Margin is essential, but the world market does offer room for extra milk?

“Certainly. All indicators imply we can expect a lot of extra demand for dairy in the years to come. China remains a very important importer, but market growth is slowing down there. In the next years it will become a more normal market, but weather circumstances and production costs may cause fluctuations in the import requirements from year to year.”

Will dairy become self-sufficient?

“That is not to be expected. In China, dairy is not a priority – their own milk production will grow by 1 to 1.5% in the coming years, while the demand is growing faster. Besides China, there are other markets where milk consumption will increase, especially in Southeast Asia and in Africa. Central and South America also offer opportunities. India is also mentioned often as a possible export market. But India, the world’s largest dairy producers, has a difficult market, with millions of ‘sacred’ cows, that cannot be slaughtered and are difficult to use efficiently. Plus, the dairy market is much protected.”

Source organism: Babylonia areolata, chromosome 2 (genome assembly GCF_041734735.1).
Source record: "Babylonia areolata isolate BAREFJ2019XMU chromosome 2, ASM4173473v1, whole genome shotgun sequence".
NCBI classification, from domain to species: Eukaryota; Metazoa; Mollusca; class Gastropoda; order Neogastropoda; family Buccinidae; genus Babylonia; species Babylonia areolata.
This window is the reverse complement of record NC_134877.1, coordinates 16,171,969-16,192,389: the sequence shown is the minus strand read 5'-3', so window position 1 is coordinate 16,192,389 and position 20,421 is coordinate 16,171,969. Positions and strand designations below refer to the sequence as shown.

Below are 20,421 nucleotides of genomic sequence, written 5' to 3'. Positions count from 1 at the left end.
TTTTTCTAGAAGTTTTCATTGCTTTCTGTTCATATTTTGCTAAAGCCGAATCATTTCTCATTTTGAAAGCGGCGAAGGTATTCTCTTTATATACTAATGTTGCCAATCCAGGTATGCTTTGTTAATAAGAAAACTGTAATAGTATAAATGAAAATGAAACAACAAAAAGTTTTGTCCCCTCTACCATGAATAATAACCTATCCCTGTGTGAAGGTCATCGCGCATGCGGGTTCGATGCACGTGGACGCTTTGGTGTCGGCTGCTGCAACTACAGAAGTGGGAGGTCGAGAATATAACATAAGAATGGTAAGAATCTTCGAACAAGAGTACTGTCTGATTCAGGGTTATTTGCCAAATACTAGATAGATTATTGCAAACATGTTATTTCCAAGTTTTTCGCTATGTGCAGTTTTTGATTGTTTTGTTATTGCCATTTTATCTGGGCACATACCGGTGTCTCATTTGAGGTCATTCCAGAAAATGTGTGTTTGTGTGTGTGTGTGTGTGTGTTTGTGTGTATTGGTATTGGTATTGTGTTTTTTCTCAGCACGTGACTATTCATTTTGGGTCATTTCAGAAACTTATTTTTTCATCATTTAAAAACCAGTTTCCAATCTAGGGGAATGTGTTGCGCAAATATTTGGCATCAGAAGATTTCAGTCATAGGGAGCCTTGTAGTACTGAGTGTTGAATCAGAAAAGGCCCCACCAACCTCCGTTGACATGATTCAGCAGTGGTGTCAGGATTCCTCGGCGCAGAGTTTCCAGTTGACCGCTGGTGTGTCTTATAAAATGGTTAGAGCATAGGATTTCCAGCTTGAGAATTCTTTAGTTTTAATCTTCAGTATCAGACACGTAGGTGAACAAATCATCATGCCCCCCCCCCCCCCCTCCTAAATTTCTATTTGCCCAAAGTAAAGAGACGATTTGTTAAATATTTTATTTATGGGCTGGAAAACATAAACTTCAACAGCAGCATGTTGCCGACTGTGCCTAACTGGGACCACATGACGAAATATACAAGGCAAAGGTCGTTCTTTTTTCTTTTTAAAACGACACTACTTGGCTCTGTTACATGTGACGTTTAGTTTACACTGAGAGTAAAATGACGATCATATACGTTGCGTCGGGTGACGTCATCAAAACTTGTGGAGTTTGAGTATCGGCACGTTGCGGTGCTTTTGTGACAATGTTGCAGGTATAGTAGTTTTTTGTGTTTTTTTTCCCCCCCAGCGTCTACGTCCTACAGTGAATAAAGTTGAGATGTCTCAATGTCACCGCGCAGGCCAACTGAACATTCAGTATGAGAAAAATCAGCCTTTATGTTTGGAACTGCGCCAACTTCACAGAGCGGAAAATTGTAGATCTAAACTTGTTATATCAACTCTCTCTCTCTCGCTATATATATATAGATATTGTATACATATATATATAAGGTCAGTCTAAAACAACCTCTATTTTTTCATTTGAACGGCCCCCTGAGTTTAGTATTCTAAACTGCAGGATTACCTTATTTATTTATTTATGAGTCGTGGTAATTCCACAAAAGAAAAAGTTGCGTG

You mentioned opportunities on the dairy market, but what are the major risks?

“Apart from the volatility we mentioned before, risks can be found in geopolitics, Brexit; resulting in a changing and diminishing domestic market in the EU. Trade agreements such as the NAFTA to change and protectionism to emerge. These are all developments that can distort trade flows.”

Are these also the issues that large dairy companies are concerned with?

“Ask the CEO’s of large dairy companies what keeps them up at night, the answer is sustainability. That is their major concern, in particular the question of how to handle ngo’s (environmental and animal welfare organisations), of which some are strongly against the dairy sector. Partly under their influence the market for dairy replacements has risen. A company like Danone is slightly moving away from dairy already. The acquisition of the American Whitewave (which produces dairy replacements) has made an impact. Also other producers of dairy replacements show growth.”

At the same time milk fat is revaluated.

“That’s right. Margarine manufacturers are experiencing difficulty because of it. Their products have had the wind in their sails for a long period of time, but this has turned to the advantage of butter. Proteins have a difficult time in certain dairy market segments, but there are plenty of opportunities. In the meantime dairy performs well in terms of sustainability and image. The sector is far ahead of for instance the meat industry and some plant sectors.”

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Bodde And Klaas Van Der Horst